So clearly, timing is one of the most crucial aspects to consider if you want to succeed in the GMAT exam. The only solution for this is to practice a lot. The secret is in the aspirant, who spent in practising and perfecting the techniques that will help him/her achieve their goal score, each time they appear for the mock tests.


Each and every section in the GMAT exam needs a different approach to tackle the problems in the best way you can. Thorough preparation is the only way you can save yourself from the challenging hurdles of the test. Here are a few quick pointers to help you plan your strategy accordingly.

  • Quantitative Section: It is not only just about assessing your math skills, but also how you approach any given problem. Each problem is unique and no “typical” solving method can save the day.
  • Verbal Section: The GMAT verbal section contains verbal knowledge. You will be tested for Reading Comprehension, understanding the key message and interrelationships between the various entities involved in the essay, all while keeping track of the time.
  • Analytical Writing Assessment (AWA) Section: This is the only section with open responses. The rest of the GMAT is, thankfully, multiple-choice. You are either right or wrong. The AWA (Analytical Writing Assessment), along with the IR (Integrated Reasoning), are also the sections that do not contribute to the 800 GMAT score. So, many candidates tend to ignore the AWA and IR preparations, leaving a mark to let a couple of b-school rejections. The quality of your AWA essay often acts as a window to your reasoning and logical abilities.
  • Integrated Reasoning (IR) Section: 12 questions, with 2-3 associated “tasks” containing four different varieties of data interpretation. This needs practice and an eye for data visualization.

Choosing the best order of GMAT sections

The traditional order of the sections was by default set to AWA, IR, Quant and finally Verbal. Therefore, test-takers didn’t have the option of rearranging the order, to begin with, those sections that would have boosted their confidence.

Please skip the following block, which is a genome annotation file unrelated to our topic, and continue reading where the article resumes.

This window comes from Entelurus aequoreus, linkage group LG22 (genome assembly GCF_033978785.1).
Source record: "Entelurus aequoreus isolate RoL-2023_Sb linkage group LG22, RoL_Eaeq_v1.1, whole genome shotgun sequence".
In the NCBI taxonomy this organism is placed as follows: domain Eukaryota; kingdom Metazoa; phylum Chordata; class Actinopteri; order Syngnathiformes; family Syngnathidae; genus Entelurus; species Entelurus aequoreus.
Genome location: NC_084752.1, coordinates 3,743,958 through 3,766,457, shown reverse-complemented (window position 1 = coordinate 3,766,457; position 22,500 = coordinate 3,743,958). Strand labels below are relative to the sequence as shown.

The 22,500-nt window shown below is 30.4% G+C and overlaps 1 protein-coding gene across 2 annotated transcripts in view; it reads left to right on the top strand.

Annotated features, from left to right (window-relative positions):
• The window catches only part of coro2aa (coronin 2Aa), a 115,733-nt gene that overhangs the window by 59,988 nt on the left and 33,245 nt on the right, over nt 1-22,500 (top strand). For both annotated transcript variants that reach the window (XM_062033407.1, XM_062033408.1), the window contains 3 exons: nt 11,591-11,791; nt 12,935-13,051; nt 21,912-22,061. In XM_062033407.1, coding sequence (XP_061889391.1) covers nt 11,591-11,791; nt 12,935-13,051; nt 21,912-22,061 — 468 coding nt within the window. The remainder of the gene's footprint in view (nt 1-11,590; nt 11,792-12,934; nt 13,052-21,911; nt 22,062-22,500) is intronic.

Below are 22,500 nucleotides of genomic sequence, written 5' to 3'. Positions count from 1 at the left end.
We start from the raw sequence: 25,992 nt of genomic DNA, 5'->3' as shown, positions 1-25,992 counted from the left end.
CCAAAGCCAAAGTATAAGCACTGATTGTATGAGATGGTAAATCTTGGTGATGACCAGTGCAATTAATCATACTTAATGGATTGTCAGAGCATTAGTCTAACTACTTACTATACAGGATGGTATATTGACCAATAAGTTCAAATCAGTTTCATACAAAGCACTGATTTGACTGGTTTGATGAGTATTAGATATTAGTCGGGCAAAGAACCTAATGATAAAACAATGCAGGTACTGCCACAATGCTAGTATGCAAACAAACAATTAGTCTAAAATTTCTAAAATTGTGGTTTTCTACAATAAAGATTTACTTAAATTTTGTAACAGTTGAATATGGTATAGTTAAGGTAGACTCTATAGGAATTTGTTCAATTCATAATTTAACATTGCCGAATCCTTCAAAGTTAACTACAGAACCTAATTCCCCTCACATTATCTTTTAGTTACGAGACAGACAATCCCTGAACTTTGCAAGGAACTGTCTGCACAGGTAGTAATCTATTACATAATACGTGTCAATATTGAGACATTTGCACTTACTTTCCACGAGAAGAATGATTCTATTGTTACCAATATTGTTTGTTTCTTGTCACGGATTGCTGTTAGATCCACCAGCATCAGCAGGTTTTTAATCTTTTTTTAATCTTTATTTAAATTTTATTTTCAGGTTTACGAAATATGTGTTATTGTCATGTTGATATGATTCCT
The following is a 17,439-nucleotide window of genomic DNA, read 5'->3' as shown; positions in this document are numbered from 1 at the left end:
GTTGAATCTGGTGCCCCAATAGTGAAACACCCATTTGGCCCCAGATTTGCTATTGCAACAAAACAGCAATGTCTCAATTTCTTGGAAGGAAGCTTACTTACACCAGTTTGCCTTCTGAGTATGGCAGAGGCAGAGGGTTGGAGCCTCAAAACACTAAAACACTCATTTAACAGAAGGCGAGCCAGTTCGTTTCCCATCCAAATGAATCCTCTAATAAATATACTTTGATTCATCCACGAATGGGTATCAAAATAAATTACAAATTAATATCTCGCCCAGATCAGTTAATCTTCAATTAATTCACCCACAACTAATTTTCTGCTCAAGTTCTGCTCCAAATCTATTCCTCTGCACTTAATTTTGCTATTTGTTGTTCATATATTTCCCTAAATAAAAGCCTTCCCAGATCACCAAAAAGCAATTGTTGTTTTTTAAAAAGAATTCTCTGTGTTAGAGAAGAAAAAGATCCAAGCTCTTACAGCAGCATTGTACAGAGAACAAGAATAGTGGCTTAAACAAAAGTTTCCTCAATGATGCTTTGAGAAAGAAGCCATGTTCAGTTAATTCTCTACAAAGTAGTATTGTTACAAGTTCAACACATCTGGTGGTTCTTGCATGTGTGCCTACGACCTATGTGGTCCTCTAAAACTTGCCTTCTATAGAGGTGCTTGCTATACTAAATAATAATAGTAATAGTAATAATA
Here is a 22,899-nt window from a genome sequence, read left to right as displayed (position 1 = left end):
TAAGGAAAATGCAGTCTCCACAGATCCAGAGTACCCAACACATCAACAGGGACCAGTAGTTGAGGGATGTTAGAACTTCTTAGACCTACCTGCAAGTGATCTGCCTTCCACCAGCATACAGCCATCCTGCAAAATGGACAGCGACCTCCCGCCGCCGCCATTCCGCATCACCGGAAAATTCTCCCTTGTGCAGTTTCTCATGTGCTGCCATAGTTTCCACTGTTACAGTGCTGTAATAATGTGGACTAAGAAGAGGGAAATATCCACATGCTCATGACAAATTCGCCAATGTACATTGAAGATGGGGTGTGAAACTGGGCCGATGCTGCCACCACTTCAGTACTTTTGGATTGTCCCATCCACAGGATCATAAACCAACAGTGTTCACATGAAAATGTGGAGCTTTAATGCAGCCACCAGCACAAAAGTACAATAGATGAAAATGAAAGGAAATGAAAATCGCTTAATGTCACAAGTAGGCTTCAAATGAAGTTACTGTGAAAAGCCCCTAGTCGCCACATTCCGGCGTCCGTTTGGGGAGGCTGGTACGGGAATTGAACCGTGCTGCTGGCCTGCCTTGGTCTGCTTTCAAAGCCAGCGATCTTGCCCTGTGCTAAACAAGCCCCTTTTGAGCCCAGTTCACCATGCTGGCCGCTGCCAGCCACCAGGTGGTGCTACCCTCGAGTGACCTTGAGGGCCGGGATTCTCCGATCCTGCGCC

The GMAT people have now introduced a new feature that allows the test-takers to choose between three arrangements. All you have to do is practice your best order and choose your preference of order from one of the three below, at the exam centre.

  • AWA, IR, Quantitative, Verbal (original order)
  • Verbal, Quantitative, IR, AWA
  • Quantitative, Verbal, IR AWA

So, identify your strengths and weaknesses, and work on them by practising a lot, know what you can do with them, and then use your skills for a greater score.


The best plans for timing and strategy are NOT worth it IF you end up making silly mistakes. GMAT is a Computerized Adaptive Test (CAT), which means you will only get as good as you get. If you make mistakes on easy questions, you will not be given a difficult question, affecting your final score. As for the IR section, it is not computer adaptive. Each of the 12 IR questions has multiple parts and you will not get partial credits if you answer any part incorrectly. So, focus on accuracy.


The GMAT exam is not so tough if you are well prepared. The exam is designed in such a way that it filters out future managers. The basic concepts of problem-solving, time management and stress management become clear, which begins the first step towards a career that makes use of these qualities.

So, train yourself to handle the physical and mental exhaustion associated with the GMAT exam.

Good Luck!

Check out the complete GMAT syllabus and Section-wise Preparation Tips